Petaluma’s Movie Locations

By Bob Canning

Most visitors to Petaluma come with a somewhat Googlefied knowledge of the Sonoma County area in which Rancho Obi-Wan is located. But did you know…?

For the first time, Napa Valley now rates second among U.S. wine destinations after Sonoma County, according to’s 2012 Travelers’ Choice Wine Destinations Awards. In 2014, Sunset Magazine’s “Napa vs. Sonoma Face-Off,” Sonoma County also overtook Napa as the most popular wine-producing region in Northern California. Petaluma, one might say, is sippin’ pretty!

From 1918 to shortly after WWII, Petaluma was known as the Egg Basket of the World, producing more chickens and eggs than anywhere else in the country. Petaluma celebrates that history with the annual Butter & Egg Days Parade which attracts some 30,000 visitors. In April 2014 Rancho Obi-Wan made its first appearance in the Parade with a little help from its friends: Stormtroopers from the Golden Gate Garrison of the 501st Legion. It was by far the most popular – and most photographed — entry in the Parade!

The Butter & Egg Days Parade route passes many locations used in several Hollywood movies. Arguably, the most famous is George Lucas’ AMERICAN GRAFFITI. In 1973 Petaluma Blvd. was used for the movie’s nighttime cruising scenes, and the parking lot next door to McNear’s Restaurant and the Mystic Theatre is (in)famous for the sequence in which the teenagers yank the axle out of the police car.

And we have to wonder what Mr. Lucas has against police cars because before Water Street was renovated, a police car in his 1983 film, HOWARD THE DUCK, zooms down Western Avenue, crosses Water Street, and splashes down and sinks into the Petaluma River. The exact site is the plaza on Petaluma Blvd. North, between Tutto Amiamo Galleria, a jewelry design center (Number 100), and Central Market Restaurant (Number 42).

Speaking of the Central Market, before it became the popular restaurant it is today, it was a ladies apparel shop in PEGGY SUE GOT MARRIED (1985). But when the titular character faints at her high school reunion, she dreams she is back in 1960, so when Peggy Sue (Kathleen Turner) enters the store she asks for pantyhose. “I’m sorry. What?” replies the confused saleslady (it would be a few years before pantyhose would become popular). At 120 Petaluma Blvd. is Bluestone Main Furniture, but in the movie, it serves as Peggy Sue’s father’s appliance store.

In the scene pictured above, actors Kathleen Turner and Matt Lattanzi, cross the intersection of Western Ave. and Kentucky St. Since then Carithers Department Store became Couches, Etc., but the building is presently vacant. Peggy Sue’s family home is the large white Victorian house at 226 Liberty Street. It’s in the driveway where Peggy Sue hilariously squeals to her dad, “You bought an Edsel!”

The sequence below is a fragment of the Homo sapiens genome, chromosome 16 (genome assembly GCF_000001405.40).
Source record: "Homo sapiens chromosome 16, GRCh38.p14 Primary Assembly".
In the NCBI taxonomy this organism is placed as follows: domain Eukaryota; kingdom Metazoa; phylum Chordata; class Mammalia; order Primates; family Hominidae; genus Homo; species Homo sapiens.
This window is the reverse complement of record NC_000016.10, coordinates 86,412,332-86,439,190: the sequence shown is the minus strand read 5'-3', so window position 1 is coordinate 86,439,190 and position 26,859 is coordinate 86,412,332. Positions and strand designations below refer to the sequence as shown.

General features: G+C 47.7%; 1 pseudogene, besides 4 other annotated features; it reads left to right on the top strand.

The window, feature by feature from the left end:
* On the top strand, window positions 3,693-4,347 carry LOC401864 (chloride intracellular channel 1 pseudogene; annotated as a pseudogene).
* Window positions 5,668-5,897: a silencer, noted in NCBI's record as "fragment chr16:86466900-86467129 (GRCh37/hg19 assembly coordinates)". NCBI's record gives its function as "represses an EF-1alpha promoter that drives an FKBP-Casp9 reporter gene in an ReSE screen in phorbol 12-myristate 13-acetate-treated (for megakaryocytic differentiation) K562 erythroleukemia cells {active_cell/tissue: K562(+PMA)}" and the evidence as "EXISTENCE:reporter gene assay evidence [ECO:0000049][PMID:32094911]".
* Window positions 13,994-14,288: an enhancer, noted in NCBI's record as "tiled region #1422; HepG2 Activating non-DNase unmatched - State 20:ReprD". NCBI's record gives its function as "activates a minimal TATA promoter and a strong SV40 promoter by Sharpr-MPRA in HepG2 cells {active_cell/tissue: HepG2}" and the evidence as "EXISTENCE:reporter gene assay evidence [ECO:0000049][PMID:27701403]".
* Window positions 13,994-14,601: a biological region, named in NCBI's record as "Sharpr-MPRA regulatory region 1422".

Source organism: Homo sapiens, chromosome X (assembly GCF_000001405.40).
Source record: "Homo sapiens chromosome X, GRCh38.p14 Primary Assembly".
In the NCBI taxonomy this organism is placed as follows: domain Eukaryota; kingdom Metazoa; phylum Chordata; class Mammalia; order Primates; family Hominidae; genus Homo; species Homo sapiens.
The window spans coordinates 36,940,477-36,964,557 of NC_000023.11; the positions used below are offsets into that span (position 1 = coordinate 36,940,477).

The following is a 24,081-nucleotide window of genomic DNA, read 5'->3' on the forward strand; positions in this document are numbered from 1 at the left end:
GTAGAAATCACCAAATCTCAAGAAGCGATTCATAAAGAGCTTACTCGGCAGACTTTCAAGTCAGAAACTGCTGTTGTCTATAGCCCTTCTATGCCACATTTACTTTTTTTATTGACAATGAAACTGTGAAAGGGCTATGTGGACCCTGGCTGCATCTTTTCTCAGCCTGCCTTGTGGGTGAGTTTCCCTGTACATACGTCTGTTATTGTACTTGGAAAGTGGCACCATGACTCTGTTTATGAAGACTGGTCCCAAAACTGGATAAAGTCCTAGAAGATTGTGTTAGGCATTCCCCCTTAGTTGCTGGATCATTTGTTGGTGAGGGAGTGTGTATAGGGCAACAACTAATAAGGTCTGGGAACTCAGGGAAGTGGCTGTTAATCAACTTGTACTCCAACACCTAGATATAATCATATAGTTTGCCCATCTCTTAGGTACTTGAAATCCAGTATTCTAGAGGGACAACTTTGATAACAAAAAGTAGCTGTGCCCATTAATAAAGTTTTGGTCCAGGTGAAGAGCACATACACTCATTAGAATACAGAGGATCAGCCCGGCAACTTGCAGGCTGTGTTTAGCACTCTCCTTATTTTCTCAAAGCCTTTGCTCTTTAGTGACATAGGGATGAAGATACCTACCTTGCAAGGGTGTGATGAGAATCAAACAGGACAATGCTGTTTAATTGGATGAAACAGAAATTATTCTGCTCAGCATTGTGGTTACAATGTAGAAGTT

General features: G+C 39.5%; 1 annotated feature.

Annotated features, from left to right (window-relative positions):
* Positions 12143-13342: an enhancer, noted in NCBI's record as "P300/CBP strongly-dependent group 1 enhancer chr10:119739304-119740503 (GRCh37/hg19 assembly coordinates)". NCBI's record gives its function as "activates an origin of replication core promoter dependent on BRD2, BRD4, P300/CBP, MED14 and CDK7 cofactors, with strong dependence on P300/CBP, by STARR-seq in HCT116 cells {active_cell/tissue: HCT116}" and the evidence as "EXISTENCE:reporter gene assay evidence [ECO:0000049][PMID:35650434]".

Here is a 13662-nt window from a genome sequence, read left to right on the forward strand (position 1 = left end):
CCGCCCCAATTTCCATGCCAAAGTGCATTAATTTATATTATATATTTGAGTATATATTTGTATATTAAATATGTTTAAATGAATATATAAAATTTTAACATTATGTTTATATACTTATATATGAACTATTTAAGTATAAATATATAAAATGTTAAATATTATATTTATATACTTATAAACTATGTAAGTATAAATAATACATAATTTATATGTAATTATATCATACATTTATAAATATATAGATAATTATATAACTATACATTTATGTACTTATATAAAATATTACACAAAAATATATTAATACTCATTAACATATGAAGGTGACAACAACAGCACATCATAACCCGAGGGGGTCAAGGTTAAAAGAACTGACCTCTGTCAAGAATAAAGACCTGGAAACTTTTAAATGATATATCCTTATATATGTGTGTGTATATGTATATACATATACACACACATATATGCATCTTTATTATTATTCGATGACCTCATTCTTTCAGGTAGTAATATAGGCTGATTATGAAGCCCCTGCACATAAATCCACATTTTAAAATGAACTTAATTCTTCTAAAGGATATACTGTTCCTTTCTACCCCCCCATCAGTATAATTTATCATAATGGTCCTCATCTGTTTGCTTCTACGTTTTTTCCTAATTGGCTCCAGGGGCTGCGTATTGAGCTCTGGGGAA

In 1992’s BASIC INSTINCT, Michael Douglas follows Sharon Stone on a harrowing car chase along rural Western Avenue, just two blocks from Rancho Obi-Wan. Stone enters her aunt’s home at 26 Liberty Street (below right) and Douglas parks across the street in front of St. Vincent DePaul R.C. Church (we ROWers nicknamed the church “Our Lady of Basic Instinct”). He waits until nightfall, and follows her again, but she loses him when she makes a sudden illegal right-hand turn at Western Ave. and Petaluma Blvd.

In HEROES, Petaluma became Sedalia, Missouri, and the old Petaluma bus depot at 40 4th Street (now The Mail Depot) served as the Sedalia bus depot. In the 1977 film, Henry Winkler portrays a Vietnam War vet, Sally Fields plays his love interest, and in a featured role is STAR WARS star Harrison Ford. Winkler’s character suffers from war-related hallucinations, and he imagines dodging gunfire and explosions as dozens of armed Vietcong soldiers and tanks chase him down Kentucky Street. On the day of every Butter & Egg Days Parade, this street is crowded with parents and their chick-costumed babies and toddlers vying for prizes in the Cutest Chick Contest.

Scenes for many other films were shot in and around Petaluma. A short list follows.

CUJO (1983) with Dee Wallace; EXPLORERS (1985) with River Phoenix and Ethan Hawke; Ron Howard’s INVENTING THE ABBOTTS (1992) starring Liv Tyler and Jacquin Phoenix; the 1997 remakes, FLUBBER with Robin Williams, and LOLITA with Jeremy Irons and Melanie Griffith; and TRUE CRIME (1999) with Clint Eastwood.